to learn without agenda. He questioned everything and would read any bit of history he could get his hands on to understand the how’s and why’s and mostly the what can we do better’s. Though his life was punctuated by loss; he never lost hope or laughter. He was kind. He was funny. He was direct. He could be quiet and aloof. He could size up a room and everyone in it within 3 minutes of walking in. He was a keeper of secrets and a
constant and calming presence in many lives.
My father was the perfect foil to my mother. She loves the limelight and he loved being perched in the catbird seat. She would make grand sweeping proclamations like “it was the most magnificent thing that I’ve ever encountered in my life”, and when I would ask if it were more magnificent than the sale on marigolds, yesterday’s sunset or the AT&T commercial that she’d waxed on about earlier in the week he would bark at me to be nice to my mother and then mutter under his breath, but don’t forget the Les Miz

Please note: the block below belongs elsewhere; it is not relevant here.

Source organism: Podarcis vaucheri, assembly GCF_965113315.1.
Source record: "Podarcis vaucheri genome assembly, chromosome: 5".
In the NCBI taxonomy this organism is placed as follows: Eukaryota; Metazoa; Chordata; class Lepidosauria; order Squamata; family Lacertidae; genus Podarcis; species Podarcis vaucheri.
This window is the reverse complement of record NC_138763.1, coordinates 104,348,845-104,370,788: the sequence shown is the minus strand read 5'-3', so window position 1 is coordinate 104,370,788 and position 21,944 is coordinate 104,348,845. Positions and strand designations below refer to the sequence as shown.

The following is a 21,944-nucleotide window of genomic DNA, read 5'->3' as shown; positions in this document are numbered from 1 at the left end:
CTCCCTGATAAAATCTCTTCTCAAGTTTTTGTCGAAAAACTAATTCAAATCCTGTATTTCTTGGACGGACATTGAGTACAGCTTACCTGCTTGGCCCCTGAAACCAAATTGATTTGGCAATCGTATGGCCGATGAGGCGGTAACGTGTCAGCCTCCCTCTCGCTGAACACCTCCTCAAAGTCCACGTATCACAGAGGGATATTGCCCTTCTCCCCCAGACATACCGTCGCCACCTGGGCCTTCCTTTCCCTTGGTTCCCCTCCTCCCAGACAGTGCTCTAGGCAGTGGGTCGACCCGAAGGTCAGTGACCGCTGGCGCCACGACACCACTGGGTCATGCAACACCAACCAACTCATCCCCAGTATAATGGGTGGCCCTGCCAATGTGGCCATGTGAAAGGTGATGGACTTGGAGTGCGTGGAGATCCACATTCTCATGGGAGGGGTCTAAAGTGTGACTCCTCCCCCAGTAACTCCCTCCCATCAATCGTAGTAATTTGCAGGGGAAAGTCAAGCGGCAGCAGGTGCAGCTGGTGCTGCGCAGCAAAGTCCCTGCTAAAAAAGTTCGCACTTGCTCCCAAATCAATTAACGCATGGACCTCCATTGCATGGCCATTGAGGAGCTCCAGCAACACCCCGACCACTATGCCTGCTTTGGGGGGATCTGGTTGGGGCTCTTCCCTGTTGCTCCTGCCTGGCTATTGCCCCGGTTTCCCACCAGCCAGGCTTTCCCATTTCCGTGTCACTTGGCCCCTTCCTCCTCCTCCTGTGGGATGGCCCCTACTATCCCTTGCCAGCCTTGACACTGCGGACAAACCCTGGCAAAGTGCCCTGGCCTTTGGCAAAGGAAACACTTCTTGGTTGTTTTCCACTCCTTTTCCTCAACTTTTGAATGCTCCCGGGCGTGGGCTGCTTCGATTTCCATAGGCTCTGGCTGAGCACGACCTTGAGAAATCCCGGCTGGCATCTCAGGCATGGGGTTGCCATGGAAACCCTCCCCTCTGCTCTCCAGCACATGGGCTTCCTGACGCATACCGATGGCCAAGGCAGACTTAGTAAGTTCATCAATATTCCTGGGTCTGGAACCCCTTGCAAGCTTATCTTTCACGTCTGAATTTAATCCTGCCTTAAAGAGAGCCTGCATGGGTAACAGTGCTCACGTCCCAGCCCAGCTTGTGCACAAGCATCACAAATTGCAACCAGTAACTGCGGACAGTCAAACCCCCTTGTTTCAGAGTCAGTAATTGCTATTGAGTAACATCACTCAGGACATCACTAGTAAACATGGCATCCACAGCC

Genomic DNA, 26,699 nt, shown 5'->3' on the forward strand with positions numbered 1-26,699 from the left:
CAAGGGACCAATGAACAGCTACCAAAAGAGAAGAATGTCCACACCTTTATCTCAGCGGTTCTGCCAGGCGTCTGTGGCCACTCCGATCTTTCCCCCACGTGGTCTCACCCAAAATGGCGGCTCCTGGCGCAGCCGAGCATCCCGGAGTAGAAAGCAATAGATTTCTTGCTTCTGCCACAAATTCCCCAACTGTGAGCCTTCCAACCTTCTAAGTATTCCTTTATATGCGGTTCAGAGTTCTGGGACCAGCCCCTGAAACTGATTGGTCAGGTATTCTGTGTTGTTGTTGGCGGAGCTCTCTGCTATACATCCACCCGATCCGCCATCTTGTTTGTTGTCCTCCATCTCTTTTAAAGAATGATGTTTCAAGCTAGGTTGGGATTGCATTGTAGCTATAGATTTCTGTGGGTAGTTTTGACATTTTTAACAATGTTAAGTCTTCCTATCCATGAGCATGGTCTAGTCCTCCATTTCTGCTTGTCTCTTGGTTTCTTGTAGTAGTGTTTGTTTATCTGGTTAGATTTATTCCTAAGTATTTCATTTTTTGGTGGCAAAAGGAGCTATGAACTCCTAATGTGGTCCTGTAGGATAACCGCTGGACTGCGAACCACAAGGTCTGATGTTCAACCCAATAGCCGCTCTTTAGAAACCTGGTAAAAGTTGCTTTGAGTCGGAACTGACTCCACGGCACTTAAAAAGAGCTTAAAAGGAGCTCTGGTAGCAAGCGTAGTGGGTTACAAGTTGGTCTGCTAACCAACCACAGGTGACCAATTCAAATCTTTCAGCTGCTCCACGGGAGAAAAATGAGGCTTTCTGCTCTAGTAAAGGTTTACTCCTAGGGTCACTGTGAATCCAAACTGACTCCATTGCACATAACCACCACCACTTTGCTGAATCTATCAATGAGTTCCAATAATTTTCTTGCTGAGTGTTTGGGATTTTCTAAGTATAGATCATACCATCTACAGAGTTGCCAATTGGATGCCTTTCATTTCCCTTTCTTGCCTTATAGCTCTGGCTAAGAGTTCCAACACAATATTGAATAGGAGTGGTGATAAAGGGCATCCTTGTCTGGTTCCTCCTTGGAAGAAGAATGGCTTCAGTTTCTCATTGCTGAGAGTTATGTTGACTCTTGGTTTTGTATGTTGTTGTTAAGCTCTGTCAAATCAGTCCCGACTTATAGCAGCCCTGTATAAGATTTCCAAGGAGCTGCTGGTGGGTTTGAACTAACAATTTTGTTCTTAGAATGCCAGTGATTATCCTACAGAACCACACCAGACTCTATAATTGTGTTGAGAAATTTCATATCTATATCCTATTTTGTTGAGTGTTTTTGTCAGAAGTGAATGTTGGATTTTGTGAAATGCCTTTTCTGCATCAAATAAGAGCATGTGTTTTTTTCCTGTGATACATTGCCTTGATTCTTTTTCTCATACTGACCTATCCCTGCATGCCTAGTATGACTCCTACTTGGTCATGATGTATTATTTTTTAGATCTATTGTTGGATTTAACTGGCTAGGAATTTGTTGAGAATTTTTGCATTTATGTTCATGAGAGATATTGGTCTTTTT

soundtrack and how magnificent that was. They were perfect for each other. My mother is all kitty sweatshirts and love songs and rainbows and open hearted – telling her life story even within five minutes of meeting someone –genuine goodness. My father was a bit more reserved, more Johnny Cash if you will. He would quietly build her up or level her off with a gentleness that belied his size. He was her cautionary voice and he protected her – always. She often worried what the neighbors might think. This was a source of some contention in my youth, because neither Dad nor I cared a fig about what the neighbors think. We were of the mind that we were good people. We were kind and neighborly so if our neighbors felt the need to question, then we might as well make it interesting. My mother also tried very hard to instill a sense of ladylike delicacy and